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Concrete cities and Caspian caviar

A day of contrasts. Different countries and very different cities

sunny 24 °C

Tallinn, Estonia – Kiev, Ukraine

Our Air Baltic flight to Kiev, via Riga leaves relatively early in the morning. However, even at this early hour our check-in agent is friendly and smiling. With the airport very quiet we breeze through security following the age old ritual that has been pleasantly missing from our more recent travels. However, with plenty of train travel to come the brief morning flight to the south is pleasant alternate.

Descending from the plane steps, in Kiev, we are at once met by warmth. Not the sub-tropical warmth we became used to earlier in the year but nevertheless pleasant warmth - at least by Tallinn’s standards. As our driver takes us the 45 minutes into the centre of town the sapphire blue sky is in stark contrast to the myriad of grey, Soviet style flats and apartment complexes that we pass. Seemingly endless 10s if not 100s of these soulless buildings crowd the skyline. After enjoying medieval cobblestone streets with fairytale houses the change in architectural style cannot be more extreme. Yet it is in this style of accommodation that the vast majority of Kiev’s official 3 million and unofficial 5 million inhabitants reside. Resplendent with the local facilities, that the centre of Kiev cannot match, these almost self contained towns provide doctors, supermarkets, kindergarten etc along with excellent transportation link throughout the city.

Soviet Architecture

Soviet Architecture

Concerned that Kiev’s Soviet history will watermark the entire city the sudden abundance of bright green trees and golden cupolas, sparkling in the warm summer afternoon, as we cross the Dnipro River, is more than welcome. By the time we reach the centre of the city the grey apartment blocks have been replaced by an architectural jumble of classic renaissance and imposing Soviet architecture. With Stalin’s heavy handed design residing throughout the city we settle into our apartment, excited that we have kitchen facilities. After so many hotels, self-sustenance has become something of a rare treat.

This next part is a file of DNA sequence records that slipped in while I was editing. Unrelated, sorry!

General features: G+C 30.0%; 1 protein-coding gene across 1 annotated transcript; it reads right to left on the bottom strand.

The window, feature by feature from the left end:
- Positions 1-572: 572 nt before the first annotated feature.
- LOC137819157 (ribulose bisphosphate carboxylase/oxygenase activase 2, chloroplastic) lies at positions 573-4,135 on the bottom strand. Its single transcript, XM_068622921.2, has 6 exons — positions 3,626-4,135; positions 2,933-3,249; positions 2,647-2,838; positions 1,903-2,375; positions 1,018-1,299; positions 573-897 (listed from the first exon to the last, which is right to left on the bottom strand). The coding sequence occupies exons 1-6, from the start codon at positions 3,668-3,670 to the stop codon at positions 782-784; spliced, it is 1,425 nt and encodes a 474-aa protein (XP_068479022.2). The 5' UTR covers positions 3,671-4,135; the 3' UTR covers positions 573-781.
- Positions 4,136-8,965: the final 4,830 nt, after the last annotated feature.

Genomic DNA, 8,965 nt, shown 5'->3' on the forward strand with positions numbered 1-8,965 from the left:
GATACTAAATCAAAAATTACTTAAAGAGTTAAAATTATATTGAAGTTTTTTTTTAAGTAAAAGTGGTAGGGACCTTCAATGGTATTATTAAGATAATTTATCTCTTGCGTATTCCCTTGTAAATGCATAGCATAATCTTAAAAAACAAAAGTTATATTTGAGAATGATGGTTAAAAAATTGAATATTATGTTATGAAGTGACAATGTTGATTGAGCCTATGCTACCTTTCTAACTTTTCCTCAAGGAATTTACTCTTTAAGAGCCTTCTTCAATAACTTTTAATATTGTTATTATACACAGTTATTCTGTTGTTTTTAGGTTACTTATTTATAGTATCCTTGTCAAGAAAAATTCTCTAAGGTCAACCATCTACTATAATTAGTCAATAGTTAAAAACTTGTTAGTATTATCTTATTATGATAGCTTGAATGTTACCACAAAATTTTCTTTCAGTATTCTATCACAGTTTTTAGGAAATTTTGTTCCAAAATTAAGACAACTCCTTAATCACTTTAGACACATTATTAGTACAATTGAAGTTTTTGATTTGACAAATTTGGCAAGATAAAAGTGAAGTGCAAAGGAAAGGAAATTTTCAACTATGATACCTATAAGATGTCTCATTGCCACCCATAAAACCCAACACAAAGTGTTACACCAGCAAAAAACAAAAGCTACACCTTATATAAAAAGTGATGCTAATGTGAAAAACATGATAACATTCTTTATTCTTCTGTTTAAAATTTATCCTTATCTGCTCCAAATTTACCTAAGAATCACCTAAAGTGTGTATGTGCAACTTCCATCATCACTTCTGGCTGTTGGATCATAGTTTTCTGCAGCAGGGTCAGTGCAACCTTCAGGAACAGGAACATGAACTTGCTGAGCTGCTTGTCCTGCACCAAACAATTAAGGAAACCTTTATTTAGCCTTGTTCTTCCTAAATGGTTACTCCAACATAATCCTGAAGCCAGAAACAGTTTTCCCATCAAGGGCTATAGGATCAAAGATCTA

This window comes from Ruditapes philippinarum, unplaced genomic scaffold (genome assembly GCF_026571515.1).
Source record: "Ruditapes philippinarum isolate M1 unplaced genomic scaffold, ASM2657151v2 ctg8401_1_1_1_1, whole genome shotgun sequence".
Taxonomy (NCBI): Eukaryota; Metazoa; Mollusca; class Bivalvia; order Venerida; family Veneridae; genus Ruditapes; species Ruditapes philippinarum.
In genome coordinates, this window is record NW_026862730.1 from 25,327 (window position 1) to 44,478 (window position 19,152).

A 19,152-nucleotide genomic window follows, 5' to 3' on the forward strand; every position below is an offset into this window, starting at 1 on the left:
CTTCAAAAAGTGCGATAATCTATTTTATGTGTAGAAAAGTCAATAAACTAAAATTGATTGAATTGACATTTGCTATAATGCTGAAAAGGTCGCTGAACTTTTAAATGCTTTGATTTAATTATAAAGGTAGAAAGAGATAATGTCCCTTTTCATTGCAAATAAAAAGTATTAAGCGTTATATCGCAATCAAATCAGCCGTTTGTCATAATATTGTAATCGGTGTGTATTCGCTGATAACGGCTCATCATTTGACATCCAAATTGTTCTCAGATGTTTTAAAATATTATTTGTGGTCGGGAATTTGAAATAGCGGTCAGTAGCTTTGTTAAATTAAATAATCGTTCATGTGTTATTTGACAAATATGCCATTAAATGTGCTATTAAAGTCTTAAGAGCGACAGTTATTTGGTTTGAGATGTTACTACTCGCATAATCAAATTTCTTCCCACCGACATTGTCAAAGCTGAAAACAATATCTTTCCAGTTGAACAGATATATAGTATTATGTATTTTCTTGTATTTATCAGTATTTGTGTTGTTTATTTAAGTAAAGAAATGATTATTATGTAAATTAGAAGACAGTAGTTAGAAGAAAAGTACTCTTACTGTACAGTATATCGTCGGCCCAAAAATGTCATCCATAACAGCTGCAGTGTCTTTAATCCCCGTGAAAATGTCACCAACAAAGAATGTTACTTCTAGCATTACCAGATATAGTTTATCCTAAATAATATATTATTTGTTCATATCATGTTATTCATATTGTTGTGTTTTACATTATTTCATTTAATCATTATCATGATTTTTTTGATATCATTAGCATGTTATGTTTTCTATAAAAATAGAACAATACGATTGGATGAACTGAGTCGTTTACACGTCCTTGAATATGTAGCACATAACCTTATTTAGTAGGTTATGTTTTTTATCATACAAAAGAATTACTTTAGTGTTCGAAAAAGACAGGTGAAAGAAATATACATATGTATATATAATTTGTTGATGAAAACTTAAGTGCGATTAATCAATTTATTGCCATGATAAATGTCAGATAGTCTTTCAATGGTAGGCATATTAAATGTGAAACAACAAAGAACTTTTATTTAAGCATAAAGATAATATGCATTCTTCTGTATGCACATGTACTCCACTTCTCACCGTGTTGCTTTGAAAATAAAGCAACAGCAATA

Botanical Gardens restaurant

Botanical Gardens restaurant

As in previous cities we spend the reminder of the day randomly wondering the streets of our new home. A restaurant in the rather bijou Botanical Gardens affords us an excellent late lunch. The covered halls of Bessarabsky Market with their fresh produce, meats and honey make for excellent photographs. However, it is the stalls piled high with varying degrees of authentic ‘caviar’ that are of particular interest, well until the price is understood! Cheap by western standards 50g of Molossus caviar will set you back 100 USD…about half the price in the UK. As one of few tourists visiting the market our continued interest in caviar illicit a keen response from each of the stallholders that we pass. Yet, with restrain aplenty we leave with only the ‘bare essentials’ for breakfast the following day.

Market Stall

Market Stall

With dusk falling for the first time since we arrived in Krakow we partake of a pleasant evening stroll down from Verkhniy Gorod to the Dnipro River. Seemingly every fifteen minutes ferry boats take beer and picnic laden passengers for brief trips down the river whilst on the opposite bank golden sands are enjoyed by sun worshipers as far as we can see. Returning to the upper section of the city by funicular railway we are met by the immense Stalin imposed Foreign Affairs building and alongside the rebuilt, classic periwinkle cathedral of St. Michaels Monastery with its seven cupolas, so visible during much of our journey from the airport.

Kiev Funicular railway

Kiev Funicular railway

Whilst lacking the Old Town characteristics that we have been expectant of it is clear that Kiev has plenty of attractions to keep us occupied during this brief visit. Tomorrow, we will continue our exploration.

Wondering the streets of Kiev

Wondering the streets of Kiev

Posted by jamesh1066 12:33 Archived in Ukraine Tagged kiev

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